My mom always said i was "Very Unique". Time to fire her!
Looks like my mom is out of work too
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IF i where to make descriptions to sell that hop i would also leave out that last descriptor... If i wanted people to buy it anyway...
We have a bunch at the HBS i work at. They sounded great until i read the last descriptor. "green peppers". I do NOT want Green Peppers in my beer. Of course id ont like green peppers but it just doesnt sound good to me. I will probably still try them at some point.
The key phrase in your argument is "attention to detail." Most brewers intentionally or unintentionally change multiple variables when they encounter a brewing problem.
It's getting tougher and tougher to use clone recipes.
I think the brewers are becoming more tight lipped as competition increases. At least a few that I have tried to chat up lately have been.
It doesn't stop at breweries. Austin Homebrew is very protective of their hundreds of clone recipes and MoreBeer seems to have pulled all the recipe sheets for the brewmaster series beers.
How about maple? Also, how do you cold smoke and is there a "cheap and easy" method?
I still am convinced that brewery-released recipes are usually scaled accurately for the malt bill, but as for hop schedule, the IBU number sometimes doesn't appear to add up in software because the brewery gets considerable IBUs from whirlpooling. If you have the stated total you can at least get in the ballpark.
Sipping this now. The malt bill isn't even in the ballpark.
Everything about this recipe is off. It needs more malt, more hops, more stoutness.
It's not a bad beer in its own right, but it's not what it should be.
Ok, you've perked my interest. Can you explain the process?
It's really easy. 1TBS of Morton tender quick per lb of meat. Rub that on. Then any spices you prefer. I rarely use any. Put it in a zip lock bag in the fridge. Turn it every day for 7 days. Rinse it ( don't soak it). Cool smoke it. Slice it. Fry it. Eat it.
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He's primarily just trying to debunk the old adage that oxidation = cardboard.
Indeed. Oxidation can take on many, many forms. Almonds, leather, cardboard, honey, catty, aectic, licorice, nutty, 'ball point pen', musty, sherry, etc, etc. Just depends on what the source is and the environment it's in.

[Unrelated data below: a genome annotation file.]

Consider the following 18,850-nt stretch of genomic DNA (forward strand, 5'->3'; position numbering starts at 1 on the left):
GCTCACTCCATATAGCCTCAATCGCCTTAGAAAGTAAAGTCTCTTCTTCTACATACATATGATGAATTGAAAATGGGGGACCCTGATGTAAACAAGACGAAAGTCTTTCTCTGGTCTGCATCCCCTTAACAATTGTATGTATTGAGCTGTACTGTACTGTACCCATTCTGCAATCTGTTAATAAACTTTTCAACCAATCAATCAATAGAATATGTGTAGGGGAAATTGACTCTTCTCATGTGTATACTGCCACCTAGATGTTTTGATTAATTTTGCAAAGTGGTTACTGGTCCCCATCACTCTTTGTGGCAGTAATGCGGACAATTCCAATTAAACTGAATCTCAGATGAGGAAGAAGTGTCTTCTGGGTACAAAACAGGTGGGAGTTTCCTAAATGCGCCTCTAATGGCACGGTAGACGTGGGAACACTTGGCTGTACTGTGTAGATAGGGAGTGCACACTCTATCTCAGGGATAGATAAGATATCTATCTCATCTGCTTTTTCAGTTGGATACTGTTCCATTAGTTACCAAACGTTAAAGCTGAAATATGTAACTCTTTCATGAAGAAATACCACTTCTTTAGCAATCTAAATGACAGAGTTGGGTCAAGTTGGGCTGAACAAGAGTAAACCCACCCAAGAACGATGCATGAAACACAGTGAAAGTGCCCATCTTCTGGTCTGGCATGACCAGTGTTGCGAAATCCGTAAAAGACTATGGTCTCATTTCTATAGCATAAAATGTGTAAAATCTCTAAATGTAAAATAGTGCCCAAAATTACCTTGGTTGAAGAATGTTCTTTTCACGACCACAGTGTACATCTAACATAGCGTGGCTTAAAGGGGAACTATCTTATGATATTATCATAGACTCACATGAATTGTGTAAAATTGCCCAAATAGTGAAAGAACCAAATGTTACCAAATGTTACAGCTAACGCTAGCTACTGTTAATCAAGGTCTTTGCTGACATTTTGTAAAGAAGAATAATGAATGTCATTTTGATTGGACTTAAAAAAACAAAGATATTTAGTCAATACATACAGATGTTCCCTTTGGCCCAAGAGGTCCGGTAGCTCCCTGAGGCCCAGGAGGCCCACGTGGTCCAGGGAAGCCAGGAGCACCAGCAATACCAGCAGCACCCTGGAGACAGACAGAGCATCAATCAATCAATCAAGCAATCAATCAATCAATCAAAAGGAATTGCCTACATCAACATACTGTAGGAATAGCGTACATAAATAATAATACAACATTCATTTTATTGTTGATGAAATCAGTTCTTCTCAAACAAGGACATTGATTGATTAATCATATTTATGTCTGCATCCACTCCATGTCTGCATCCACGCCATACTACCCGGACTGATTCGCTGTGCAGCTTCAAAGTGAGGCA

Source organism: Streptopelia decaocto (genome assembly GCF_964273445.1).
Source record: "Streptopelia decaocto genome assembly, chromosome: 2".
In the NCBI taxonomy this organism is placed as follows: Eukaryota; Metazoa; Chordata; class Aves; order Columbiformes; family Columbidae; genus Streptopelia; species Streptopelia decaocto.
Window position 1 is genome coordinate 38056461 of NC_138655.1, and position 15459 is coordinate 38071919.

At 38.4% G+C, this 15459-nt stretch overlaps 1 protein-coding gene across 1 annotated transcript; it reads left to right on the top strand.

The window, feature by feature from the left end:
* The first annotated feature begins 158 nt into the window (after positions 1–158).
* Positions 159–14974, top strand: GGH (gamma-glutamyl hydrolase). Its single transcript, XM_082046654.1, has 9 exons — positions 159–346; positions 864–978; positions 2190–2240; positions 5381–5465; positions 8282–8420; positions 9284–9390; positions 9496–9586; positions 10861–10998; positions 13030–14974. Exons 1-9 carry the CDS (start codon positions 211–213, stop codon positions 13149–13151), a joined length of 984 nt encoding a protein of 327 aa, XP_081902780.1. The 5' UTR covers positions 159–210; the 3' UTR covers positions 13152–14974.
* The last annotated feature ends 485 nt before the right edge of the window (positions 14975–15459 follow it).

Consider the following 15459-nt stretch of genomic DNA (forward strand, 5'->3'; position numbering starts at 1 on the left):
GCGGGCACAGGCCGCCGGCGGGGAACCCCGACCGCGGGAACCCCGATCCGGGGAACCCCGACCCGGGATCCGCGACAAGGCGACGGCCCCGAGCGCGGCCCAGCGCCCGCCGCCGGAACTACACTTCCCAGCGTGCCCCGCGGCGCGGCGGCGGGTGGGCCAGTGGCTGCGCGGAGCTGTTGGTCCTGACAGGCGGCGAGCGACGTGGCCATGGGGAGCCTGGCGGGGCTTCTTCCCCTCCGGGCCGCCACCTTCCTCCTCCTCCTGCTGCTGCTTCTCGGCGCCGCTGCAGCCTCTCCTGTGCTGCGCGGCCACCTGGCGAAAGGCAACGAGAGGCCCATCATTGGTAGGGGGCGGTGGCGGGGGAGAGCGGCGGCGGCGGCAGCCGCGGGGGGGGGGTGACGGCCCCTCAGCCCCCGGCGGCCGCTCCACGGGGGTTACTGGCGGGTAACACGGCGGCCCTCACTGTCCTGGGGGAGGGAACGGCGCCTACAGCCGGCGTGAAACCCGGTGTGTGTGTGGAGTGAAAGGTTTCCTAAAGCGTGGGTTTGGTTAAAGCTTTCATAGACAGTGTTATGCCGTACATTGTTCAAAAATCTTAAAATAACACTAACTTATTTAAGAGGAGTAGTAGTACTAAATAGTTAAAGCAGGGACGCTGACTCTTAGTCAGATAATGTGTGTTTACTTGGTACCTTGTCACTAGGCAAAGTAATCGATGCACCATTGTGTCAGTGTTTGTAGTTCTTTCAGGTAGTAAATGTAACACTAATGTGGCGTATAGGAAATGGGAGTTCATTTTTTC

why no teflon tape? I've used that at that connection with no ill effects. in fact mine came that way.
I have mentioned this fact more than one time. Cold-side aeration does not lead to the development of 2-nonenal (a.k.a. that stale paper-like flavor). Oxidation that leads to 2-nonenal development occurs during the malting and mashing processes, as 2-nonenal precusors are developed during the malting and mashing processes. In essence, 2-nonenal is a hot-side, not a cold-side phenomenon. Formation of this compound in finished beer occurs in the absence of oxygen.
So then, the (only) oxidized batches of beer I have had over the years where I was sloppy in racking, causing noticeable splashing, were all coincidences ? Two of these were hefe/wit styles where, by your info, the copious amounts of yeast in suspension should have easily absorbed the oxidation from splashing and didn't. Sorry, I still don't buy it. I've brewed a long time too, and my only oxidized batches were those where there was a lot of cold side splashing. Not a coincidence.
I think he's referring specifically to trans-2-nonenal, and not all oxidation altogether.
I know I've heard recent interviews with Charlie Bamforth where he has mentioned the same thing - that the cardboard off flavor is formed on the hot side. There is still plenty of oxidation that can happen on the cold side. In those same interviews, Charlie also says that the best things you can do for your beer are to minimize oxygen exposure and store it cold to slow down staling. He's primarily just trying to debunk the old adage that oxidation = cardboard.